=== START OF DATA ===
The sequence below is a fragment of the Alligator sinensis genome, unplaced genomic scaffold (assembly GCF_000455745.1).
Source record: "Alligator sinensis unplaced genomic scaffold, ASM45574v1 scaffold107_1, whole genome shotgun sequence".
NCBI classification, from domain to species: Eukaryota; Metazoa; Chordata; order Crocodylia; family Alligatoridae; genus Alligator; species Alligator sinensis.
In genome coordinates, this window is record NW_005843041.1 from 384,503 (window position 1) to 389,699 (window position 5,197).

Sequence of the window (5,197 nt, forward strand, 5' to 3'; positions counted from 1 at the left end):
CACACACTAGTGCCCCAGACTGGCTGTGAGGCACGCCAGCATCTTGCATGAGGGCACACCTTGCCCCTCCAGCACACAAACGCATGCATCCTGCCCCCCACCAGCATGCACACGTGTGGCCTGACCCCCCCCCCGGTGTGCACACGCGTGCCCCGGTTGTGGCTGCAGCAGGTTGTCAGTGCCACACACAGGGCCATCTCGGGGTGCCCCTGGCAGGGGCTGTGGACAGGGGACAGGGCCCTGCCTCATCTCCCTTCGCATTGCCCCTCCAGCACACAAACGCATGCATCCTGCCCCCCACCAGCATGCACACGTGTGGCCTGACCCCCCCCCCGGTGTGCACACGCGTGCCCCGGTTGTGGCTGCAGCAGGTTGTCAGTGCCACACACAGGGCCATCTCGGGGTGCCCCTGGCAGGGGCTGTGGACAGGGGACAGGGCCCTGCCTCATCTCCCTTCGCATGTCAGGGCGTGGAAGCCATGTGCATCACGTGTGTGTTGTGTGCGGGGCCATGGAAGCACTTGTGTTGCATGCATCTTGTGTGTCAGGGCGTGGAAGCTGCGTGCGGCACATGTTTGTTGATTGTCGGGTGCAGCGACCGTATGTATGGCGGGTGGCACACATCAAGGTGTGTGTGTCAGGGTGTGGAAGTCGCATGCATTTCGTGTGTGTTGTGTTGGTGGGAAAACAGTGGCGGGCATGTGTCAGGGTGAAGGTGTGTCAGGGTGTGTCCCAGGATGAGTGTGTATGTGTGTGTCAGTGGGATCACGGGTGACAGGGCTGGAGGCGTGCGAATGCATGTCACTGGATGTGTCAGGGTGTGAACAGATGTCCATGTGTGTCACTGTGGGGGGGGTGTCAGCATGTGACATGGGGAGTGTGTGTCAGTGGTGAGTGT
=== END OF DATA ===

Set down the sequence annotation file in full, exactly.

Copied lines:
The sequence below is a fragment of the Alligator sinensis genome, unplaced genomic scaffold (assembly GCF_000455745.1).
Source record: "Alligator sinensis unplaced genomic scaffold, ASM45574v1 scaffold107_1, whole genome shotgun sequence".
NCBI classification, from domain to species: Eukaryota; Metazoa; Chordata; order Crocodylia; family Alligatoridae; genus Alligator; species Alligator sinensis.
In genome coordinates, this window is record NW_005843041.1 from 384,503 (window position 1) to 389,699 (window position 5,197).

Sequence of the window (5,197 nt, forward strand, 5' to 3'; positions counted from 1 at the left end):
CACACACTAGTGCCCCAGACTGGCTGTGAGGCACGCCAGCATCTTGCATGAGGGCACACCTTGCCCCTCCAGCACACAAACGCATGCATCCTGCCCCCCACCAGCATGCACACGTGTGGCCTGACCCCCCCCCCGGTGTGCACACGCGTGCCCCGGTTGTGGCTGCAGCAGGTTGTCAGTGCCACACACAGGGCCATCTCGGGGTGCCCCTGGCAGGGGCTGTGGACAGGGGACAGGGCCCTGCCTCATCTCCCTTCGCATTGCCCCTCCAGCACACAAACGCATGCATCCTGCCCCCCACCAGCATGCACACGTGTGGCCTGACCCCCCCCCCGGTGTGCACACGCGTGCCCCGGTTGTGGCTGCAGCAGGTTGTCAGTGCCACACACAGGGCCATCTCGGGGTGCCCCTGGCAGGGGCTGTGGACAGGGGACAGGGCCCTGCCTCATCTCCCTTCGCATGTCAGGGCGTGGAAGCCATGTGCATCACGTGTGTGTTGTGTGCGGGGCCATGGAAGCACTTGTGTTGCATGCATCTTGTGTGTCAGGGCGTGGAAGCTGCGTGCGGCACATGTTTGTTGATTGTCGGGTGCAGCGACCGTATGTATGGCGGGTGGCACACATCAAGGTGTGTGTGTCAGGGTGTGGAAGTCGCATGCATTTCGTGTGTGTTGTGTTGGTGGGAAAACAGTGGCGGGCATGTGTCAGGGTGAAGGTGTGTCAGGGTGTGTCCCAGGATGAGTGTGTATGTGTGTGTCAGTGGGATCACGGGTGACAGGGCTGGAGGCGTGCGAATGCATGTCACTGGATGTGTCAGGGTGTGAACAGATGTCCATGTGTGTCACTGTGGGGGGGGTGTCAGCATGTGACATGGGGAGTGTGTGTCAGTGGTGAGTGT